In the mobile payment race, driving people to transact through one app might not be enough. LevelUp is banking that merchants are interested in having their own branded apps that can still take advantage of LevelUp’s payment and loyalty infrastructure. So it’s creating a white label tool for bigger businesses to integrate LevelUp into their own apps.
Businesses will be able to integrate a new LevelUp SDK in coming months into their existing apps. Or they’ll be able to turn to LevelUp, which can build them a custom app powered by LevelUp in 8-12 weeks.
LevelUp has been signing up businesses including Sweetgreen, a small chain of restaurants in the Washington DC area. Sweetgreen had been looking to join LevelUp’s payment network but wanted to have its own app for users to download.
LevelUp’s chief ninja Seth Prietbatsch said white labeling LevelUp lets businesses with a strong brand or good relationship with their customers strengthen that through their own app instead of diverting them to the LevelUp app. Businesses can still take payments from customers who want to use the existing LevelUp app.
If LevelUp builds a merchant app from scratch, it can cost $40,000 to $50,000. But Priebatsch said he believes the bigger opportunity is in letting businesses connect to LevelUp through its SDK and APIs.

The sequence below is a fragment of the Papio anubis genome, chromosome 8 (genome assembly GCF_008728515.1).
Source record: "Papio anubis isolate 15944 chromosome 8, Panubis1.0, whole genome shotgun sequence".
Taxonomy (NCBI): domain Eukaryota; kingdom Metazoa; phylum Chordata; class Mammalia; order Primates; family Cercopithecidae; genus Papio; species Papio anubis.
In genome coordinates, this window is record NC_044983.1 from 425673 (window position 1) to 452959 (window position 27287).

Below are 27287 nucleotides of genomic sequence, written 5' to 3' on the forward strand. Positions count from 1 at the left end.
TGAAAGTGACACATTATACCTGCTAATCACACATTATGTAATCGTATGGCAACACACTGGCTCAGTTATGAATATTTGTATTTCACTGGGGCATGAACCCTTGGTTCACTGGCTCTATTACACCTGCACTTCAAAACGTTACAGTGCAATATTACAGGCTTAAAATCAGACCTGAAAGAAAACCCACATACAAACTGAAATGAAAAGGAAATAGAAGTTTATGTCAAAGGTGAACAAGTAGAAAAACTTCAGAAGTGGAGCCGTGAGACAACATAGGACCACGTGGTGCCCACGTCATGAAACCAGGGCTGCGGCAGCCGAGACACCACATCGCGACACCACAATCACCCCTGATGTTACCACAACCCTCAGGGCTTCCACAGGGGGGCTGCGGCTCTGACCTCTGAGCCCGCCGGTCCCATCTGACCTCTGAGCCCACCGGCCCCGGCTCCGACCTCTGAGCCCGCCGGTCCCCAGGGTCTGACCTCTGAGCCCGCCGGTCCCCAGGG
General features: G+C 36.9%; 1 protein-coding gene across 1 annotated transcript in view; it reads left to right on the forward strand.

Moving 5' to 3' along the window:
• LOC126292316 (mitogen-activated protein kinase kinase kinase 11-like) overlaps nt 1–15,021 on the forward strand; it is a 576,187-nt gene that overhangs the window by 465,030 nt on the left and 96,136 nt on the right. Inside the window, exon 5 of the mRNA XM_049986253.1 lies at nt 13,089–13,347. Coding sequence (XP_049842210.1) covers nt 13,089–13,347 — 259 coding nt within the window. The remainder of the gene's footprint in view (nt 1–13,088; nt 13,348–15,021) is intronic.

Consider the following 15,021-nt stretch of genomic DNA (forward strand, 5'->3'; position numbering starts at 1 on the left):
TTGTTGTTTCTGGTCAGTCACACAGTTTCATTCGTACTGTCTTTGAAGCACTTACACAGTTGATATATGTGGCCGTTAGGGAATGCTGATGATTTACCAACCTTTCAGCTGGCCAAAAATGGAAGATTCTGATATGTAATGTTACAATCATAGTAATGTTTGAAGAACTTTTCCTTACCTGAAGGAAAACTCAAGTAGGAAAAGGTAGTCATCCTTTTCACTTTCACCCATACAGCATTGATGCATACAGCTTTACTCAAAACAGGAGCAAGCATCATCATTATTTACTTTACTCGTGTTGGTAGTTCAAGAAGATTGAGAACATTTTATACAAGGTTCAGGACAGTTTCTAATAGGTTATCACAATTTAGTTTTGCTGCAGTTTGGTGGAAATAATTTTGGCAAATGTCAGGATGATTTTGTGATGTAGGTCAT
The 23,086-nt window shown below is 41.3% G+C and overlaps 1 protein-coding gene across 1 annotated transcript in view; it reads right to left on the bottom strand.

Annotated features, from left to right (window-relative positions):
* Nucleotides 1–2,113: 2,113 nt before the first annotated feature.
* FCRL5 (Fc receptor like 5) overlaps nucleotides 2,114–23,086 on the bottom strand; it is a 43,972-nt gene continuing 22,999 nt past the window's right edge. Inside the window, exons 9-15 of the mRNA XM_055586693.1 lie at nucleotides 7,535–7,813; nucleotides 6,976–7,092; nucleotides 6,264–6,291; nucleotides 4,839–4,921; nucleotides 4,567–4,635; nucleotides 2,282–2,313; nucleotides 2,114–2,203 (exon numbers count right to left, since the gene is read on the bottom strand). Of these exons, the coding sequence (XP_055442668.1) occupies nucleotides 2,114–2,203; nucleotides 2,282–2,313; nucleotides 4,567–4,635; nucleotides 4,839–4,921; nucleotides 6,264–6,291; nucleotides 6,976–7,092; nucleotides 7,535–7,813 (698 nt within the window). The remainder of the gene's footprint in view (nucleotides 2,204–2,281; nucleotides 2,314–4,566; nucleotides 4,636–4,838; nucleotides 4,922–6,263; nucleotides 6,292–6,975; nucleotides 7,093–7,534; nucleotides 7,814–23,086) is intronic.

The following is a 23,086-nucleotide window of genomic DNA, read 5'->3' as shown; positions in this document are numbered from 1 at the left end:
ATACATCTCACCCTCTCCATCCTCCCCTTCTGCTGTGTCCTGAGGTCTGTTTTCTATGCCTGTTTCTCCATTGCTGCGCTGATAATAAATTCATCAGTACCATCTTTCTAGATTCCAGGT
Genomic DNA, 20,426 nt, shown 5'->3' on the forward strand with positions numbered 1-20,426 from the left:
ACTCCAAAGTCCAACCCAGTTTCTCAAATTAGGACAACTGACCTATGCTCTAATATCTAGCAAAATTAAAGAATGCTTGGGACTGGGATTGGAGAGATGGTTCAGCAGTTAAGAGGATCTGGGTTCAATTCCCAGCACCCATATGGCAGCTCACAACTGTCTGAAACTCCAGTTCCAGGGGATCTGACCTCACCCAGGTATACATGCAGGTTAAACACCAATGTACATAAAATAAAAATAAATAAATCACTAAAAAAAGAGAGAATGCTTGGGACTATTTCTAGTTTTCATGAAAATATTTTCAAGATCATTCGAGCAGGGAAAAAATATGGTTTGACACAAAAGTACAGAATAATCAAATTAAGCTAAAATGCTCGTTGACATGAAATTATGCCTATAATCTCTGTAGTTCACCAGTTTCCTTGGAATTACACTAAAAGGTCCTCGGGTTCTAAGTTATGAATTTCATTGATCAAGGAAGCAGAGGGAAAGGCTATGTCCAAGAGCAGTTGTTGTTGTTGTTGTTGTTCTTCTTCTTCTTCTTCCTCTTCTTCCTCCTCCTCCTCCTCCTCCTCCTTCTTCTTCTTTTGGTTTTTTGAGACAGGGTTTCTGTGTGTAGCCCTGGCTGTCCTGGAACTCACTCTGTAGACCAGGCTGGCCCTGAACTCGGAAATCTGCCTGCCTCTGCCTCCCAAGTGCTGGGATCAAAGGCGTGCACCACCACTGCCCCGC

The move helps LevelUp strengthen its hand against its various mobile payment competitors. Right now, most rivals expect consumers will pay with one app. But for merchants that want to own more of the customer experience, those tools don’t always work well. Restaurant mobile payment system TabbedOut also introduced its own SDK earlier this month for restaurant chains.
Priebatsch said LevelUp is in a good position to offer a white label app because it has built its own payment infrastructure and doesn’t have to rely on anyone else to implement it. And its QR-code based system, with rotating security tokens that expire quickly, is safe and easy for merchants to use in their own apps. A white label tool also helps introduce more merchants to its payment model, in which it charges nothing for interchange fees and only makes money from running marketing campaigns.
A white label tool will only appeal to merchants with enough money or locations for their own app. But it does address some concerns of businesses, who don’t want to hand over their customer experience to someone else. That’s part of the motivation for big retailers like Walmart, Target and others who have banded together to launch their own payment system called MCX. I wouldn’t be surprised if we see more white label payment apps hit the market as mobile payment players try to cater more to retailers and merchants.